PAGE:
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A Science Odyssey Radio Transmission


FM vs AM: What's the difference?

Graphic comparison of AM (Amplitude Modulation) and FM (Frequency Modulation). In AM, the height of the crests and troughs of the carrier wave changes because of the addition of the audio signal. In FM, the horizontal distance between the crests and troug

FM radio works the same way that AM radio works. The difference is in how the carrier wave is modulated, or altered. With AM radio, the amplitude, or overall strength, of the signal is varied to incorporate the sound information. With FM, the frequency (the number of times each second that the current changes direction) of the carrier signal is varied.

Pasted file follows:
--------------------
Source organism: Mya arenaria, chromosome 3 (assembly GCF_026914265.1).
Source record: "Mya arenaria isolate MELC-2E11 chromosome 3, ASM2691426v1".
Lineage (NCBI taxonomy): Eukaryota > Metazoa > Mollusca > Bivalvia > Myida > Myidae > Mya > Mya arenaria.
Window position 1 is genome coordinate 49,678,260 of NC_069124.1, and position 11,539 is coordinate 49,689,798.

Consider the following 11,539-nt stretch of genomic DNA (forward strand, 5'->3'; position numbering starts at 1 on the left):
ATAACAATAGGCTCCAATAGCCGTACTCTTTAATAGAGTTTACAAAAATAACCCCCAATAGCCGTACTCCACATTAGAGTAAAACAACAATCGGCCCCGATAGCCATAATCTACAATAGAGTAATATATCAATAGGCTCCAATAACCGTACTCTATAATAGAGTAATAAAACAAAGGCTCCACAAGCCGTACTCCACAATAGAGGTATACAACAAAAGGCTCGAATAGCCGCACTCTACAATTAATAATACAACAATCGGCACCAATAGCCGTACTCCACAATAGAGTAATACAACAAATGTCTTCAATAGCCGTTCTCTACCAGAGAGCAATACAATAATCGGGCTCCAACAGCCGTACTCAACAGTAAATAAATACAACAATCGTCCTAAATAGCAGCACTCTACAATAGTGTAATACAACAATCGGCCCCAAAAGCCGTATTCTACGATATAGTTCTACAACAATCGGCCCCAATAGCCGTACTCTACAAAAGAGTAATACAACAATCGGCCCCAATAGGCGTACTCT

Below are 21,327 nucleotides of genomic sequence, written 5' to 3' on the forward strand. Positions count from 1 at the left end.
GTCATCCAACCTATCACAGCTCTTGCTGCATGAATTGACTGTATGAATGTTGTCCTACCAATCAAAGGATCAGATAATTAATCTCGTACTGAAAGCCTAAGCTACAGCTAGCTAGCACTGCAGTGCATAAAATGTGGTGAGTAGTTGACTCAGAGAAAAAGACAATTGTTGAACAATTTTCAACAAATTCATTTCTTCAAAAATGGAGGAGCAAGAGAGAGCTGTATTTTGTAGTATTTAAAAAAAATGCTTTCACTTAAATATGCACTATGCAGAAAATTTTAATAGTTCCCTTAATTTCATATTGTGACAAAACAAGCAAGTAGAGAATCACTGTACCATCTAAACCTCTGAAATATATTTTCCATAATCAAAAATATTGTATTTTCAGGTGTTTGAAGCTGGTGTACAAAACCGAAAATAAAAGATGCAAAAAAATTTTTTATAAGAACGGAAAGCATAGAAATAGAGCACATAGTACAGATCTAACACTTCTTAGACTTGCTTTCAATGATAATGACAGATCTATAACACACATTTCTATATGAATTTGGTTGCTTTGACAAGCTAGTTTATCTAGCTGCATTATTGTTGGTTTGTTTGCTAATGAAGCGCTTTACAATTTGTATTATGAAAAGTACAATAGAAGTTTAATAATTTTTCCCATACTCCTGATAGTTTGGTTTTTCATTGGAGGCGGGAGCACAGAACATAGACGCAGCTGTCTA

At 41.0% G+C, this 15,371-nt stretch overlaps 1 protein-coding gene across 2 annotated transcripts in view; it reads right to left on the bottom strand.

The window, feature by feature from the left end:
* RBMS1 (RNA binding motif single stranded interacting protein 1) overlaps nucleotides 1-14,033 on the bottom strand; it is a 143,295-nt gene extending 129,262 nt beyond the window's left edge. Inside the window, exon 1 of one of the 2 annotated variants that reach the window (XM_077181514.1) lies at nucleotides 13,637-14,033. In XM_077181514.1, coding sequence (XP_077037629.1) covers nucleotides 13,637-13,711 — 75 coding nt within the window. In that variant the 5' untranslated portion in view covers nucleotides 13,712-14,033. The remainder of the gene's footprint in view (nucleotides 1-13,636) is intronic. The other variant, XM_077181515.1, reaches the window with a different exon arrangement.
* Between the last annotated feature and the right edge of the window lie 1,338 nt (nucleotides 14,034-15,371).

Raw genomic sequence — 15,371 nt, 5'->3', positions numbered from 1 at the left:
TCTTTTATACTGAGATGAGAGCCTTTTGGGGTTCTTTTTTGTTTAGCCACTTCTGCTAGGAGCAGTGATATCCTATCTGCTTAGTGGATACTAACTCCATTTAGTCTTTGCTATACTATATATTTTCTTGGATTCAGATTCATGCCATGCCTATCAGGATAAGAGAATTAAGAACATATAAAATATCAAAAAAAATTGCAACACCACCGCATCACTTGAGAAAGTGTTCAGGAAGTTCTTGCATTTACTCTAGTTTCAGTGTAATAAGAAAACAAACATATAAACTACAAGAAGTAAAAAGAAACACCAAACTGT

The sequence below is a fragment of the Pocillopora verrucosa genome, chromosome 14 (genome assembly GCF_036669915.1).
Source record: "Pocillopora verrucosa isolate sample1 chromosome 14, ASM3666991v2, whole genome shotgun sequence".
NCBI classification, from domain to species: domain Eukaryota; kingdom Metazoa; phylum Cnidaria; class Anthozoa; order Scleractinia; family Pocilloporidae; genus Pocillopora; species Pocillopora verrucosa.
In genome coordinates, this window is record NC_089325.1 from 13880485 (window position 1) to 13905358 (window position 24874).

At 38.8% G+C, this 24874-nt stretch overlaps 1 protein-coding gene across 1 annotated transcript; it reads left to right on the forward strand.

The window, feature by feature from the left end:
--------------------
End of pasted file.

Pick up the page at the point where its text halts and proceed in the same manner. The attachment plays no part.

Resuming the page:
FM signals have a great advantage over AM signals. Both signals are susceptible to slight changes in amplitude. With an AM broadcast, these changes result in static. With an FM broadcast, slight changes in amplitude don't matter -- since the audio signal is conveyed through changes in frequency, the FM receiver can just ignore changes in amplitude. The result: no static at all.


The Early Years of Radio

How is a Radio Wave Emitted?

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